Kilauea volcano’s wrath continues to threaten locals on the Big Island as a number of fissures burst into life over the last 24 hours.
Plumes of toxic smoke are expected to spread to the west of the island over the weekend.
The Hawaii Fire Department were also called at 12.15pm local time, after high levels of heat in the region sparked a raging bush fire near Puuanahulu, causing Highway 190 to remain closed.
Highway 190 was closed for a few hours although the road is now open for vehicles, but officials warned locals to take caution.
Lava was spotted erupting from Fissures 16 and 22 which emerged on Friday, as Fissure 8 continues to erupt raging lava flowing to the Kapoho ocean.
USGS in Hawaii said: “Lava fountains from the Fissure 8 spatter cone continue to flow in the established channel to the Kapoho coastline.
“A dominant ocean entry on the south edge of the flow front is producing a large laze plume.
“Upslope, minor overflows from the channel occur periodically, but are short-lived and do not extend beyond the current flow field.
“Fissure 6 is no longer active. Fissures 16 displayed incandescence and weak lava fountain was observed at Fissure 22 by this morning’s overflight crew.”
Toxic volcanic gas emissions from Fissure 8 remain high, and trade winds are set to sweep vog to southern and western parts of the Island of Hawaii.
Pele’s hair and volcanic gas fragments continue to threaten Big Island, as trade wins are expected to carry lava particles several metres from Kilauea’s vent.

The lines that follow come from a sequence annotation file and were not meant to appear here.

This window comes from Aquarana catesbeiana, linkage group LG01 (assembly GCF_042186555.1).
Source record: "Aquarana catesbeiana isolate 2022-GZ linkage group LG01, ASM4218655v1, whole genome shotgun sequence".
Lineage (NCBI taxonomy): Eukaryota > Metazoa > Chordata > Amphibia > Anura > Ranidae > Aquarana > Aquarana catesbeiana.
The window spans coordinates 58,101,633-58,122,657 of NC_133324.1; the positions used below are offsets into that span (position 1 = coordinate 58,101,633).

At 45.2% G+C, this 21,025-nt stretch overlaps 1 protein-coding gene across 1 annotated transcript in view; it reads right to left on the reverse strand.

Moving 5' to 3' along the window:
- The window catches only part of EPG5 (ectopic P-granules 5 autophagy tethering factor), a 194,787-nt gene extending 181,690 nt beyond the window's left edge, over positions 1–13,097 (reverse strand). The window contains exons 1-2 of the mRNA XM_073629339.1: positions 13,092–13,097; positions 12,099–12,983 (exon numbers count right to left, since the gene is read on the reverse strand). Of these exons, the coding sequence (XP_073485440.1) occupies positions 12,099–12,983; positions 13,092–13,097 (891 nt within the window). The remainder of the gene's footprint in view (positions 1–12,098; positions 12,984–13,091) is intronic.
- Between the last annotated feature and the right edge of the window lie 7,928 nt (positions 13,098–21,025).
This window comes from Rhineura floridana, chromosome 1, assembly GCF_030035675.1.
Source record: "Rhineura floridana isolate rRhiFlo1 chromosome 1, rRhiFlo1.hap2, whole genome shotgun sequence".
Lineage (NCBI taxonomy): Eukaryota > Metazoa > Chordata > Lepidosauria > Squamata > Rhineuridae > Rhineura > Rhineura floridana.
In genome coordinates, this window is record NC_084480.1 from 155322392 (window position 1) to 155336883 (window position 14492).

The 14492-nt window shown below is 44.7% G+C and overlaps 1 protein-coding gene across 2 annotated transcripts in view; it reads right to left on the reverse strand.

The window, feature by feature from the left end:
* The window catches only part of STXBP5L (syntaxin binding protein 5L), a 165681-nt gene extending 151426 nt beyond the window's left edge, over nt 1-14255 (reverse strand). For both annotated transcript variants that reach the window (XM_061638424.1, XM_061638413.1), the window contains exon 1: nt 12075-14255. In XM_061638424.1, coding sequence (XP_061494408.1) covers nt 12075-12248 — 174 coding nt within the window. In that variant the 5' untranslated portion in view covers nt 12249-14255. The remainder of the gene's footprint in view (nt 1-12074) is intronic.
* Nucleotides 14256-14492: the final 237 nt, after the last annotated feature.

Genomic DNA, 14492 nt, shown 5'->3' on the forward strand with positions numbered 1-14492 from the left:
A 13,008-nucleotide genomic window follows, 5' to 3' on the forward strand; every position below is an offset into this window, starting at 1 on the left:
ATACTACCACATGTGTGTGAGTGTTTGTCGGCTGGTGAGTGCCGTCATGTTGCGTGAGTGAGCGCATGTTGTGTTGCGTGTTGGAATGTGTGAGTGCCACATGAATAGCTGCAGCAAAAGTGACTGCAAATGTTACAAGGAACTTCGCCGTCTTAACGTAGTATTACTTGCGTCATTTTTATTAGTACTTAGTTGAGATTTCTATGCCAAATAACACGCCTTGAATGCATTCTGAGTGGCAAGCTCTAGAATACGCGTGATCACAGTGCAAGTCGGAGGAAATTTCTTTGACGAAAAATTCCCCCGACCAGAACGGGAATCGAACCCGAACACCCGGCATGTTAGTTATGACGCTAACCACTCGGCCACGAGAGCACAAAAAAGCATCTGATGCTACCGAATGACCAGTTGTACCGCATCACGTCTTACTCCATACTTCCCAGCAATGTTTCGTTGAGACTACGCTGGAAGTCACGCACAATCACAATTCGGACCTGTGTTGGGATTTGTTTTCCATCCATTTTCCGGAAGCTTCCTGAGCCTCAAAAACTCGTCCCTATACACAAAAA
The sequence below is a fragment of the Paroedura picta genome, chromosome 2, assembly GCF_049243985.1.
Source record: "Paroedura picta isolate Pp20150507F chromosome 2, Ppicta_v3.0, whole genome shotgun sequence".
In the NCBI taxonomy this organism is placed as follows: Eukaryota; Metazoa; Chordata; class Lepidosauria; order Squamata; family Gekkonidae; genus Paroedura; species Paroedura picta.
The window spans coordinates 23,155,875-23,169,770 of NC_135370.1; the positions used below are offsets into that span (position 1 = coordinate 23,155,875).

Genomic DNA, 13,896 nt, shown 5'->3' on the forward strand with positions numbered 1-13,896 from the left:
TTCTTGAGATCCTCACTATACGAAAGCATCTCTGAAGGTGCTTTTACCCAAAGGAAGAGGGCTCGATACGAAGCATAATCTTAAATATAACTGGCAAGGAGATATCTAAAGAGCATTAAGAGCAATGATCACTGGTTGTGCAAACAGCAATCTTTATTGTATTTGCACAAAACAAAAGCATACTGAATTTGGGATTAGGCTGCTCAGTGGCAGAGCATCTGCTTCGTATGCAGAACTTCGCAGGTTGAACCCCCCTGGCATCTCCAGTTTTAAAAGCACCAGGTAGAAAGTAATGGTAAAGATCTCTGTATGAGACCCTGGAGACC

Residents are urged to avoid exposing themselves to these volcanic fragments, as they can severely irritate the skin and eyes.
Locals have been warned not to venture too close the ocean, as the explosive combination of lava and water can send huge debris flying into the air.
Officials have also warned residents of “laze”, which occurs when lava and water combine, creating corrosive plumes of hydrochloric acid with fine volcanic particles that can irritate skin, eyes and lungs.
Locals should not walk on lava delta, formed when lava cools and hardens upon contact with the sea, as officials say it is unstable and can easily slide into the sea, endangering those who tread on it.
The Hawaii County Civil Defense Agency said: “Hawaiian Volcano Observatory reports that Fissure 8 continues to erupt with a full channel flowing to the ocean at Kapoho.
“Currently, there is no immediate threat, but persons near the active flow should heed warnings from Civil Defense.
“Trade winds are pushing vog to the southwest.
Hawaiian authorities have announced free medical, dental and eye care services for residents, at Kea’au High School between 8am and 5pm on 22 June and 23 June.
The Hawaii County Civl Defense added: “Seismicity remained elevated overnight at the summit of Kīlauea Volcano, reaching over 40 earthquakes per hour at one point.
“Inward slumping of the rim and walls of Halemaʻumaʻu continues in response to ongoing subsidence at the summit.
“Sulfur dioxide emissions from the volcano’s summit have dropped to levels that are about half those measured prior to the onset of the current episode of eruptive activity.
“This gas and minor amounts of ash are being transported downwind, with small bursts of ash and gas accompanying intermittent explosive activity.”